Tax Rate on a Loan from a Retirement Account

Borrowing from your nest egg can provide you with funds when you can't find another lender. Most employer plan loans won't have any negative tax consequences. However, not all plans offer loans and if you try to take a loan from your individual retirement account you could be in for a costly surprise at tax time.

Attempted IRA Loans

If you take money out of your IRA and call it a loan, you're going to owe taxes. When you try to take a loan, the IRS deems you to have distributed the entire IRA. When you take an IRA distribution, the money counts as ordinary income, which is taxed at the standard tax rates. These range from 0 to 39.6 percent as of 2013. Worse, if you're under 59 1/2 years old, you're on the hook for an additional 10 percent tax penalty.

Employer-Plan Loans

Just taking a loan from your employer plan won't cost you anything on your taxes because you're not permanently removing money out of the account and your net worth hasn't changed. In that sense, there's no tax rate on a retirement account loan. For example, if you take a $20,000 loan from your 401(k) plan, your checking account -- or whatever account you deposit the money in -- goes up by $20,000. However, you also have a $20,000 liability to your retirement plan, so you don't have any taxable income.

Defaulting on Loans

If you don't pay back your employer-plan loan, only then will the taxes kick in. The balance of your loan outstanding counts as taxable income in the year you default on the loan. That money is treated as ordinary income, which is taxed between 0 and 39.6 percent as of 2013, depending on which tax bracket you fall in. For example, say you took out a $20,000 loan and paid down $5,000 of principal before defaulting. Since you still have a $15,000 balance outstanding, you must include an extra $15,000 of income on your taxes. If you're younger than 59 1/2, you may also owe the 10 percent additional tax penalty.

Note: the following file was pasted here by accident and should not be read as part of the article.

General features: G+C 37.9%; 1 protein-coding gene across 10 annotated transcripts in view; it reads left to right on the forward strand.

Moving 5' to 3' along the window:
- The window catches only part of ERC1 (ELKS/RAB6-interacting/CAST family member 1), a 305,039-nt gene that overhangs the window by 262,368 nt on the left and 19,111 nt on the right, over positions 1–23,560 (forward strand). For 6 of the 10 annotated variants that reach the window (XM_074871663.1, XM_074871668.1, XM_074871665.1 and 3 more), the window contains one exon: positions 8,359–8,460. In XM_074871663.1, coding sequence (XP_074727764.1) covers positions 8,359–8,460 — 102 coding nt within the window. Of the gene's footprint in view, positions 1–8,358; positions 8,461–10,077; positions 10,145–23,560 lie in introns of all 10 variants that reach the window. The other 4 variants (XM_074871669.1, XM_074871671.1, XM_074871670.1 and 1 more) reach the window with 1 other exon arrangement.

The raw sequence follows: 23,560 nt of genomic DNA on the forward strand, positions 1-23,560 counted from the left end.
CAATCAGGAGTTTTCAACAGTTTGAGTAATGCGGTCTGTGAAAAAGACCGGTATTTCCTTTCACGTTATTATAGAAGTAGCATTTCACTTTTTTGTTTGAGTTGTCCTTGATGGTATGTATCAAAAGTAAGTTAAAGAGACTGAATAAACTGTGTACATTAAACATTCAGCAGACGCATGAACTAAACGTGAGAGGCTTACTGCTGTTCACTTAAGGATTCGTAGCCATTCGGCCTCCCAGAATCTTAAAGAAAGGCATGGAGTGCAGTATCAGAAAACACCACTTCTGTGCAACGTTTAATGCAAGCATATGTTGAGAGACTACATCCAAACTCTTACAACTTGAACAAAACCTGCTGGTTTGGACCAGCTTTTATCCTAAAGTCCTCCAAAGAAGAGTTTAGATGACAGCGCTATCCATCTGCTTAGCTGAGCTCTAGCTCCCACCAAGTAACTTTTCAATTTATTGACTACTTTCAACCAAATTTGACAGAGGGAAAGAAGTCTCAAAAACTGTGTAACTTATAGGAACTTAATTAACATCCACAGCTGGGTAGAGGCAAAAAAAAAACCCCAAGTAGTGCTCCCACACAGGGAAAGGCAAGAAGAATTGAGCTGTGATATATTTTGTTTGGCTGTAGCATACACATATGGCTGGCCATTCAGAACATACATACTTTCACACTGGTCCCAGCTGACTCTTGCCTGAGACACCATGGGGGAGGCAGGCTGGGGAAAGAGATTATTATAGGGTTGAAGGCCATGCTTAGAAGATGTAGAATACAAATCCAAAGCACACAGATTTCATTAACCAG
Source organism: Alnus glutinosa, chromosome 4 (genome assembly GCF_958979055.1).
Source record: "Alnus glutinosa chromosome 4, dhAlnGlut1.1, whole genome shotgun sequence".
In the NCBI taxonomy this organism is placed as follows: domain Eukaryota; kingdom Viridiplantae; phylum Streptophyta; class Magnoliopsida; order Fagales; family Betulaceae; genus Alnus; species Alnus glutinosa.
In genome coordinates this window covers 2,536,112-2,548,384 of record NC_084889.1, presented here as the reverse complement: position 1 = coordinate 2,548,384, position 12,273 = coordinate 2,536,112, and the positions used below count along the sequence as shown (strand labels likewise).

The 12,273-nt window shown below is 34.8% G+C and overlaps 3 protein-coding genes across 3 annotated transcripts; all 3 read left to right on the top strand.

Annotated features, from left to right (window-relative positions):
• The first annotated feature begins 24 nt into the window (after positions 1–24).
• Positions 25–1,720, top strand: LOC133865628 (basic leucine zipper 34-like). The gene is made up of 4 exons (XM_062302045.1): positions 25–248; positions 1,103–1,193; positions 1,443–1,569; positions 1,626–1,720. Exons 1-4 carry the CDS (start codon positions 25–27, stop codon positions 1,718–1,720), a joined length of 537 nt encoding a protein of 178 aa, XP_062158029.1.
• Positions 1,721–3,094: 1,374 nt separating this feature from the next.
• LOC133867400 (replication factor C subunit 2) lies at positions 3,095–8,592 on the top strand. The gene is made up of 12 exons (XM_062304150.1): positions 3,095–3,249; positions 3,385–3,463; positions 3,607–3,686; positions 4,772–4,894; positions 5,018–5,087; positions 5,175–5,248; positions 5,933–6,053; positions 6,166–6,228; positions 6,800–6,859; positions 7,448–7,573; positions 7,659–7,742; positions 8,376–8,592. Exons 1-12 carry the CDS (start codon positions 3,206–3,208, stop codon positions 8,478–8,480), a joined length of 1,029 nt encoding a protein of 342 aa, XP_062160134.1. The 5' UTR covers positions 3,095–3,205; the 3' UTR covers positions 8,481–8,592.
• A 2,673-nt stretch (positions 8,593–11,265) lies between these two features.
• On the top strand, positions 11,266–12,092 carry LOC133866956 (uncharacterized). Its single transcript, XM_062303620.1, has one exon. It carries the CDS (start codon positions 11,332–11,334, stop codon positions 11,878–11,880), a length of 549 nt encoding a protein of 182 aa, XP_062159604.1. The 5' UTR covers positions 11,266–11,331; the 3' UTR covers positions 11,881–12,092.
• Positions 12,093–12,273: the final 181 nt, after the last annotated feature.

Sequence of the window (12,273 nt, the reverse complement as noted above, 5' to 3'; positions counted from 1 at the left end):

Warning

Even though your employer-plan loan can have a term of up to five years, the entire balance becomes due immediately if you stop working for the company, no matter how much you owe and no matter why you left the company. If you can't pay it, it's treated as a distribution. For example, say you've paid of $5,000 of your $25,000 403(b) plan loan when budget cuts cost you your teaching position. If you don't have $20,000 with which to pay off the loan, that $20,000 counts as a distribution and would be taxed accordingly.

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About the Author

Mark Kennan is a writer based in the Kansas City area, specializing in personal finance and business topics. He has been writing since 2009 and has been published by "Quicken," "TurboTax," and "The Motley Fool."

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